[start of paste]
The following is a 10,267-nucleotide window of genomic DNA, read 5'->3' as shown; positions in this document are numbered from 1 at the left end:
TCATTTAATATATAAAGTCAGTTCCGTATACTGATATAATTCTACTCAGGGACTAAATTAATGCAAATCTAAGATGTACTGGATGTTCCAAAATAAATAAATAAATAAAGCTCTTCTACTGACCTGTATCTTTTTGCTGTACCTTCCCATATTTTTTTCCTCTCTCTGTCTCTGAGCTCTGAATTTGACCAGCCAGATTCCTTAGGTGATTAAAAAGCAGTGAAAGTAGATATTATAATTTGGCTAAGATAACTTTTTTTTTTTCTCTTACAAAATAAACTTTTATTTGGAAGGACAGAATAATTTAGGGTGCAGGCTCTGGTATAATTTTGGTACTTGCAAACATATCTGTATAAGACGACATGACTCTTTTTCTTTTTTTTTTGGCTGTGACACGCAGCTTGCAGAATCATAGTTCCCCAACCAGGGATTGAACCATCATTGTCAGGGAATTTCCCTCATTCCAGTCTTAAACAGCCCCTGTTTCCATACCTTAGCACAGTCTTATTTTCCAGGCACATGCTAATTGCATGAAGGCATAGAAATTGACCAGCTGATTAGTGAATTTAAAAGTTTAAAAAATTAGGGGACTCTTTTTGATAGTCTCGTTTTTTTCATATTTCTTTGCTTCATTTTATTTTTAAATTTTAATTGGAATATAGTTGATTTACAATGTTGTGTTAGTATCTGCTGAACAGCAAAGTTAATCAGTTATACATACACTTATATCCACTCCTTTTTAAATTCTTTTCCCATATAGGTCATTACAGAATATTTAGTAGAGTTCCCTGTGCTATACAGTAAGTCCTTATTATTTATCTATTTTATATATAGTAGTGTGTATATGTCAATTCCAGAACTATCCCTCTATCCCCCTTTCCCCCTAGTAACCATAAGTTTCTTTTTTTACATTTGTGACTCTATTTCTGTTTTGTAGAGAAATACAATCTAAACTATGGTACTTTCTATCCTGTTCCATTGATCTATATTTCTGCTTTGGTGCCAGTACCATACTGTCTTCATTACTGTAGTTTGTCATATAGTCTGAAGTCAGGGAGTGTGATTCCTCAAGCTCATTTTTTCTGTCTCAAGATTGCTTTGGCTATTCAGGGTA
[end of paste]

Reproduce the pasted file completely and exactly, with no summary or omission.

The following is a 10,267-nucleotide window of genomic DNA, read 5'->3' as shown; positions in this document are numbered from 1 at the left end:
TCATTTAATATATAAAGTCAGTTCCGTATACTGATATAATTCTACTCAGGGACTAAATTAATGCAAATCTAAGATGTACTGGATGTTCCAAAATAAATAAATAAATAAAGCTCTTCTACTGACCTGTATCTTTTTGCTGTACCTTCCCATATTTTTTTCCTCTCTCTGTCTCTGAGCTCTGAATTTGACCAGCCAGATTCCTTAGGTGATTAAAAAGCAGTGAAAGTAGATATTATAATTTGGCTAAGATAACTTTTTTTTTTTCTCTTACAAAATAAACTTTTATTTGGAAGGACAGAATAATTTAGGGTGCAGGCTCTGGTATAATTTTGGTACTTGCAAACATATCTGTATAAGACGACATGACTCTTTTTCTTTTTTTTTTGGCTGTGACACGCAGCTTGCAGAATCATAGTTCCCCAACCAGGGATTGAACCATCATTGTCAGGGAATTTCCCTCATTCCAGTCTTAAACAGCCCCTGTTTCCATACCTTAGCACAGTCTTATTTTCCAGGCACATGCTAATTGCATGAAGGCATAGAAATTGACCAGCTGATTAGTGAATTTAAAAGTTTAAAAAATTAGGGGACTCTTTTTGATAGTCTCGTTTTTTTCATATTTCTTTGCTTCATTTTATTTTTAAATTTTAATTGGAATATAGTTGATTTACAATGTTGTGTTAGTATCTGCTGAACAGCAAAGTTAATCAGTTATACATACACTTATATCCACTCCTTTTTAAATTCTTTTCCCATATAGGTCATTACAGAATATTTAGTAGAGTTCCCTGTGCTATACAGTAAGTCCTTATTATTTATCTATTTTATATATAGTAGTGTGTATATGTCAATTCCAGAACTATCCCTCTATCCCCCTTTCCCCCTAGTAACCATAAGTTTCTTTTTTTACATTTGTGACTCTATTTCTGTTTTGTAGAGAAATACAATCTAAACTATGGTACTTTCTATCCTGTTCCATTGATCTATATTTCTGCTTTGGTGCCAGTACCATACTGTCTTCATTACTGTAGTTTGTCATATAGTCTGAAGTCAGGGAGTGTGATTCCTCAAGCTCATTTTTTCTGTCTCAAGATTGCTTTGGCTATTCAGGGTA